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Pulmay Chilote Recipe

“Curanto en hoyo” is Chiloé’s most typical and delicious dish, prepared using ancestral traditions and cooking methods. While itusually requires a large, open-air space to cook, the islanders have come up with the perfect alternative for making an equally scrumptious version at home in a kitchen pot.
April 14, 2020

Diego Salas

For the people of Chiloe, “curanto en hoyo” is a great celebration. The entire community contributes in the process, ,withingredients, music or folkloric dance.

This meal is much more than just food to the Chilote people; it is an important part of their culture. The curanto unites the community, has been passed down from generation to generation and epitomizes the smells and flavors of the island.

The Mapuche were the first to make curanto, a dish prepared upon hot rocks in the bottom of an approximately one-meter-deep hole. The ingredients are placed inside in layers and the hole is then covered with giant nalca leaves. The preparation and cooking time of this dish takes hours, providing the perfect excuse for an exciting Chilote social event.

And it really is a beautiful thing. However, if you would prefer to skip the ceremonious aspect and simply enjoy curanto’s delicious flavors, you should follow this Pulmay recipe, a condensed version of an age-old tradition that brings all of these flavors together in a pot in your kitchen.

The context will be different, but the ingredients and result are the same: a generous, filling dish with an extremely flavorful broth.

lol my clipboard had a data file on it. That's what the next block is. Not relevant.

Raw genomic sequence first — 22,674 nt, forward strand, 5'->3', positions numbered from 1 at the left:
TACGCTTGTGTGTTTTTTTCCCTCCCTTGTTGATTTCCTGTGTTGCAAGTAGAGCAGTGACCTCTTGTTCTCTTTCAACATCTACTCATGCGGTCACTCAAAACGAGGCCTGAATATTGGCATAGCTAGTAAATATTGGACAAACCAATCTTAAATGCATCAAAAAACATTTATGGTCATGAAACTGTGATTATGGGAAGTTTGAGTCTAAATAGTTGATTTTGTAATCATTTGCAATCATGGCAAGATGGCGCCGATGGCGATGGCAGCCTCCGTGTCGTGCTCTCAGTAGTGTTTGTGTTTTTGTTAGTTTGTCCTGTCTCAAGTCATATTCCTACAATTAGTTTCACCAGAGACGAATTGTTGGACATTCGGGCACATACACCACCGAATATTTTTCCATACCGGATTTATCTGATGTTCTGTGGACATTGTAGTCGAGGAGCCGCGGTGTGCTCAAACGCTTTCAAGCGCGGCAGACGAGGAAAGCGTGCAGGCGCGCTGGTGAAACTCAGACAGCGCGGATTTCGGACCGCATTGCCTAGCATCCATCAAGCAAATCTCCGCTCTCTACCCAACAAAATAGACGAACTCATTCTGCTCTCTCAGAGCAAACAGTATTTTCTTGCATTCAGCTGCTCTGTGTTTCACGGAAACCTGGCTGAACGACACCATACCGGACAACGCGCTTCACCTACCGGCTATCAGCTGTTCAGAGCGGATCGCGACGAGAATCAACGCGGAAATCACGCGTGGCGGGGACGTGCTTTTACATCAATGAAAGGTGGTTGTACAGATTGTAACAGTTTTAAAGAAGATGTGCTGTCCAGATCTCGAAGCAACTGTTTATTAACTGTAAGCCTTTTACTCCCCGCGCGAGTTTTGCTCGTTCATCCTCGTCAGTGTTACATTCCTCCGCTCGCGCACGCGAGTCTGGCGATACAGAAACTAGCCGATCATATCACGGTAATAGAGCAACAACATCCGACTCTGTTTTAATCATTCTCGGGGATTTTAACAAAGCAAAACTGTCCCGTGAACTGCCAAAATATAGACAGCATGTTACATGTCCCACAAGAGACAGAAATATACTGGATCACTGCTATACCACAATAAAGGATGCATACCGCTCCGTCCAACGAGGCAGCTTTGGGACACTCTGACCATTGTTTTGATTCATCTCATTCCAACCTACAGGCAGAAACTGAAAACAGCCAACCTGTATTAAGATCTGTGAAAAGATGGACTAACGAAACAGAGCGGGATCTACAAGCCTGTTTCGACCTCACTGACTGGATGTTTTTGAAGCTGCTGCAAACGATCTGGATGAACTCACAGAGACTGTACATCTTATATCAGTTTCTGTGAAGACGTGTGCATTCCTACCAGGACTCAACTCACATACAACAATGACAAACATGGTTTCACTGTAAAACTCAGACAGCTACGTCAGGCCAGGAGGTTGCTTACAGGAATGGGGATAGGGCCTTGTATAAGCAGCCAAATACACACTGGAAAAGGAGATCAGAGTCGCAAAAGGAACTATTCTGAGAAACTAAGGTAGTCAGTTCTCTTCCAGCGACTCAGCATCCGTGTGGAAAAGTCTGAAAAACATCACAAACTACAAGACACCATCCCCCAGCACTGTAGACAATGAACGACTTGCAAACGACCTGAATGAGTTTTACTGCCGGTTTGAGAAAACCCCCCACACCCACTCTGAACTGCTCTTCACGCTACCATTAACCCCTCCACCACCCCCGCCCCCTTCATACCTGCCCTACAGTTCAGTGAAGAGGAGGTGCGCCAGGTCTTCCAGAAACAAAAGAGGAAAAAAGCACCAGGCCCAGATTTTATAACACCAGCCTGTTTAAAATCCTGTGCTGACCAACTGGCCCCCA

This is the Pulmay recipe:

Ingredients (per person)

  • 500 gr of cleaned shellfish (mussels and clams)
  • 1 medium-sized potato
  • 1 chicken thigh
  • 1 set of smoked pork ribs
  • 1/3 pork sausage
  • Onion, garlic, green or red bell pepper
  • Oregano, merken (or another smoky spice), cumin

For the broth: 1 cup of water and ½ bottle of white wine

Preparation:

The key is to have a large pot and add the ingredients in layers. The bottom layer consists of the onion, garlic and green or red pepper. For the second layer you should add about two-thirds of the shellfish (along with a little more onion, garlic and green or red pepper). Next come the smoked ribs and chicken to absorb the flavors. Also include the sausage and the remaining shellfish in this layer. The top layer always consists of potatoes because they, once cooked, indicate that the Pulmay is ready. Finally, add the condiments, the half bottle of white wine and a little water.

Cover the pot well. If necessary, seal its edges with some aluminum foil so the steam cannot escape as it provides the flavor. Cook for 40 to 60 minutes over medium heat; then poke the potatoes with a fork to see if they are ready.
We recommend the use of a large clay dish or deep plate to serve the Pulmay. You should also have another plate available to collect the shells and bones. If you love Chilean wine, we recommend you accompany this dish with an intense white like chardonnay or a light red such as Carmenere.
Let us know how this cooking adventure goes for you! @tierrahotels



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